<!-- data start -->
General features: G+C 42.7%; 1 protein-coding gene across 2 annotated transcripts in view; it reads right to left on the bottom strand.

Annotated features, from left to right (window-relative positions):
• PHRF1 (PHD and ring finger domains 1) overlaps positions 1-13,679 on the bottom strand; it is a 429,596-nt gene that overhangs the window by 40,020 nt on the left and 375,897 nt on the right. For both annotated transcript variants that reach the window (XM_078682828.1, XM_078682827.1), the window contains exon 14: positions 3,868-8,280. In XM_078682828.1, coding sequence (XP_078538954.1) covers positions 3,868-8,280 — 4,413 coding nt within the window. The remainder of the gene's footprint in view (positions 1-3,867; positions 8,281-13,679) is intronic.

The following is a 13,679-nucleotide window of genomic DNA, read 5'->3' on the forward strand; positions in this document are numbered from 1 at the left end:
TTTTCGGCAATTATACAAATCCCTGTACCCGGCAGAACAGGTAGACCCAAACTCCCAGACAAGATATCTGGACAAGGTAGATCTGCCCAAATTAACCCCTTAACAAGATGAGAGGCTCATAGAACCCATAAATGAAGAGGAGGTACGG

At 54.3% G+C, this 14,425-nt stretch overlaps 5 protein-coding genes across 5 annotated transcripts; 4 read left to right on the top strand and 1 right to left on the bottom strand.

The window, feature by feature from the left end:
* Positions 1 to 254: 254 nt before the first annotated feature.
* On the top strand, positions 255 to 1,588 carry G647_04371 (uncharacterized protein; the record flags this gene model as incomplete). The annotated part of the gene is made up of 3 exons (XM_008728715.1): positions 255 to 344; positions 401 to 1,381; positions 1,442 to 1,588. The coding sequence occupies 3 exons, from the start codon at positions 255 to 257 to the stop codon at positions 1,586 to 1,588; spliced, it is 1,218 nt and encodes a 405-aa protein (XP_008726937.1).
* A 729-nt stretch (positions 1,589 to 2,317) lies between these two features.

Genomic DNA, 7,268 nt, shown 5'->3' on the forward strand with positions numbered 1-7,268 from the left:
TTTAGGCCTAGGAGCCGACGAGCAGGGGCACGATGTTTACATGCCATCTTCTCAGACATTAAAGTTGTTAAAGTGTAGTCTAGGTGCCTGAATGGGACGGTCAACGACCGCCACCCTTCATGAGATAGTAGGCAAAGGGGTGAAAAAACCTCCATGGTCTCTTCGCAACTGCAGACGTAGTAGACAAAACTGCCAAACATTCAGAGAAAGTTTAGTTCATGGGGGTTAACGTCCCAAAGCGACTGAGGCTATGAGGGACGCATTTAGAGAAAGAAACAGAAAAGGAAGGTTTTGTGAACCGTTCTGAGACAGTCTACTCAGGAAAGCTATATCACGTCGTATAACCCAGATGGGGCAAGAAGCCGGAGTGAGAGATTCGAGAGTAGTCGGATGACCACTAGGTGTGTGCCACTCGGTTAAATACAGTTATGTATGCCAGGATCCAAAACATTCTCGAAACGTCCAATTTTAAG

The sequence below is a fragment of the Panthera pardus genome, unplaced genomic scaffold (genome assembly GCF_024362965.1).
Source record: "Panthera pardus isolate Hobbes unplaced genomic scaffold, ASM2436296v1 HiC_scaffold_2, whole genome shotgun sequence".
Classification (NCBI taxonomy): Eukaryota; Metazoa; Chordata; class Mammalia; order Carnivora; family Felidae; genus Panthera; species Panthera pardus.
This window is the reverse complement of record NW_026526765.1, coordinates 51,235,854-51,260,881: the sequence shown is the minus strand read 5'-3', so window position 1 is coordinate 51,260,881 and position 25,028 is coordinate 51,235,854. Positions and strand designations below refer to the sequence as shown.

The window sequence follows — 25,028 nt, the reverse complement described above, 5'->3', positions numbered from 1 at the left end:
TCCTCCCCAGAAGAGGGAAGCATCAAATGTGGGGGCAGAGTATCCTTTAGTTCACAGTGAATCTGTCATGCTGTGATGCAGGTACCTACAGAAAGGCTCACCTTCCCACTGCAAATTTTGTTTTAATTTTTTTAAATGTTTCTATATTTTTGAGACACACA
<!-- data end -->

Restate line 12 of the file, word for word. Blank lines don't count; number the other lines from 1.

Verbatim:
TTTAGGCCTAGGAGCCGACGAGCAGGGGCACGATGTTTACATGCCATCTTCTCAGACATTAAAGTTGTTAAAGTGTAGTCTAGGTGCCTGAATGGGACGGTCAACGACCGCCACCCTTCATGAGATAGTAGGCAAAGGGGTGAAAAAACCTCCATGGTCTCTTCGCAACTGCAGACGTAGTAGACAAAACTGCCAAACATTCAGAGAAAGTTTAGTTCATGGGGGTTAACGTCCCAAAGCGACTGAGGCTATGAGGGACGCATTTAGAGAAAGAAACAGAAAAGGAAGGTTTTGTGAACCGTTCTGAGACAGTCTACTCAGGAAAGCTATATCACGTCGTATAACCCAGATGGGGCAAGAAGCCGGAGTGAGAGATTCGAGAGTAGTCGGATGACCACTAGGTGTGTGCCACTCGGTTAAATACAGTTATGTATGCCAGGATCCAAAACATTCTCGAAACGTCCAATTTTAAG